But then the tables were reversed. Although the gospel had spread everywhere, so had heresy and apostasy; and under persecution by the Jews and the Roman State, great masses of Christians began falling away. The New Testament gives the definite impression that most of the churches fell apart and abandoned the faith; under Nero’s persecution, the Church seemed to have been stamped out entirely. The Beast had received the head-wound, the wound unto death – yet it still lived. The reality, of course, was that Christ had defeated the Dragon and the Beast; but the implications of His victory still had to be worked out; the saints had yet to overcome, and take possession (Dan. 7:21-22; Rev. 12:11).

Fifth, “the whole Land wondered after the Beast; and they worshiped the Dragon, because he gave his authority to the beast; and they worshiped the Beast, saying, ‘Who is like the Beast, and who is able to make war against him?’ ” (13:3-4). John is not speaking of the world following the beast; the word he uses here should be translated Land, meaning Israel. We know this because the context identifies his worshipers as those who dwell on the Land (Rev. 13:8, 12, 14) – a technical phrase used several times in Revelation to denote apostate Israel. In the Greek Old Testament (the version used by the early Church), it is a common prophetic expression for rebellious, idolatrous Israel about to be destroyed and driven from the Land (Jer. 1:14; 10:18; Ezek. 7:7; 36:17; Hos. 4:1, 3; Joel 1:2, 14; 2:1; Zeph. 1:8), based on its original usage in the historical books of the Bible for rebellious, idolatrous pagans about to be destroyed and driven from the Land (Num. 32:17; 33:52, 55; Josh. 7:9; 9:24; Jud. 1:32; 2 Sam. 5:6; 1 Chron. 11:4; 22:18; Neh. 9:24). Israel had become a nation of pagans, and was about to be destroyed, exiled, and supplanted by a new nation. It is true, of course, that Nero was loved all over the Empire as the benevolent provider of welfare and entertainment. But it is Israel in particular which is condemned for Emperor-worship. Faced with a choice between Christ and Caesar, they had proclaimed: We have no king but Caesar! (John 19:15). Their reaction to Caesar’s apparently victorious war against the Church (Rev. 11:7) was awe and worship. Israel sided with Caesar and the Empire against Christ and the Church. Ultimately, therefore, they were worshiping the Dragon, and for this reason Jesus Himself called their worship assemblies synagogues of Satan (Rev. 2:9; 3:9).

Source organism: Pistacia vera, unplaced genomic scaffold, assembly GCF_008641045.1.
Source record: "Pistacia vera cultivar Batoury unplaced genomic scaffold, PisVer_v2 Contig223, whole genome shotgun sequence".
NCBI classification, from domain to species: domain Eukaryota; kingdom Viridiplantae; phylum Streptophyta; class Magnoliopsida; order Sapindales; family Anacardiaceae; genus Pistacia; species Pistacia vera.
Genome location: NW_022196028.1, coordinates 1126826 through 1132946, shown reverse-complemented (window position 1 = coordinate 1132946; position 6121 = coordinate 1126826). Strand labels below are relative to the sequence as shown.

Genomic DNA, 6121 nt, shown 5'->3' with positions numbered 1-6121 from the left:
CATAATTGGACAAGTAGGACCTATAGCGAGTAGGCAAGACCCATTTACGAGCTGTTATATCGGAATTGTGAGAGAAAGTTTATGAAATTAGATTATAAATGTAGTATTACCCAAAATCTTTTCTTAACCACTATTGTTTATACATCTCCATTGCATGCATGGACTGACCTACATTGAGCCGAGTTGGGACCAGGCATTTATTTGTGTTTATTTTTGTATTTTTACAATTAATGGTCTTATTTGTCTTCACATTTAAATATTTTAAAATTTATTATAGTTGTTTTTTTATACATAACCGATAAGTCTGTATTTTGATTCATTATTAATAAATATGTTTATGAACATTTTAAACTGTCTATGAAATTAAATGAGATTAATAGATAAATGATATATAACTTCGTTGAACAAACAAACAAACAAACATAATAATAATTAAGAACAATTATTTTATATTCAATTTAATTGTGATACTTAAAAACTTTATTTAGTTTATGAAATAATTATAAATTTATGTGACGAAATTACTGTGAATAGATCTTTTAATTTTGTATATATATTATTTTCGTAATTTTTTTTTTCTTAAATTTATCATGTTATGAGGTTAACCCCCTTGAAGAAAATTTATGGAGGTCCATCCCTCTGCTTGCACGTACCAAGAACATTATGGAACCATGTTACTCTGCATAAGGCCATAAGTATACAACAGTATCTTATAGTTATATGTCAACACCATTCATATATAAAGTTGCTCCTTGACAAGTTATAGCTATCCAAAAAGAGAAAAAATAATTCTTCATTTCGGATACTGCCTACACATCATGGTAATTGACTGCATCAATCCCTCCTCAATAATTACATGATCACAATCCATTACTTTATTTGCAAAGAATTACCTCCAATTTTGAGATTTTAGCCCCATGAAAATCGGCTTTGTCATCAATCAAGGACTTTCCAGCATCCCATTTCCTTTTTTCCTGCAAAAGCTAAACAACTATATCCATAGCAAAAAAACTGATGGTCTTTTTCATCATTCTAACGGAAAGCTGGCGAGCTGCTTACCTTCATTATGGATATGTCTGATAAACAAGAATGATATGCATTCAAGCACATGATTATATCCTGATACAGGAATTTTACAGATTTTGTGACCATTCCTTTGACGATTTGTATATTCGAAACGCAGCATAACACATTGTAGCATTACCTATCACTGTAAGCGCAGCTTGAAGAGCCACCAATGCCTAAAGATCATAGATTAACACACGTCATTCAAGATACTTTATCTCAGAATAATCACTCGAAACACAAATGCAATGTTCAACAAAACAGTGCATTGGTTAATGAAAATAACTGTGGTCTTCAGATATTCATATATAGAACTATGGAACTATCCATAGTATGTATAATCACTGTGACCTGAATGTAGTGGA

Sixth, the Beast was given “authority to act for forty-two months” (13:5), “to make war with the saints and to overcome them” (13:7). The period of 42 months (three-and-one-half years – a broken seven) is a symbolic figure in prophetic language, signifying a time of sadness, when the enemies of God are in power, or when judgment is being poured out (taken from the period of drought between Elijah’s first appearance and the defeat of Baal on Mount Carmel). Its prophetic usage is not primarily literal, although it is interesting that Nero’s persecution of the Church did in fact last a full 42 months, from the middle of November 64 to the beginning of June 68.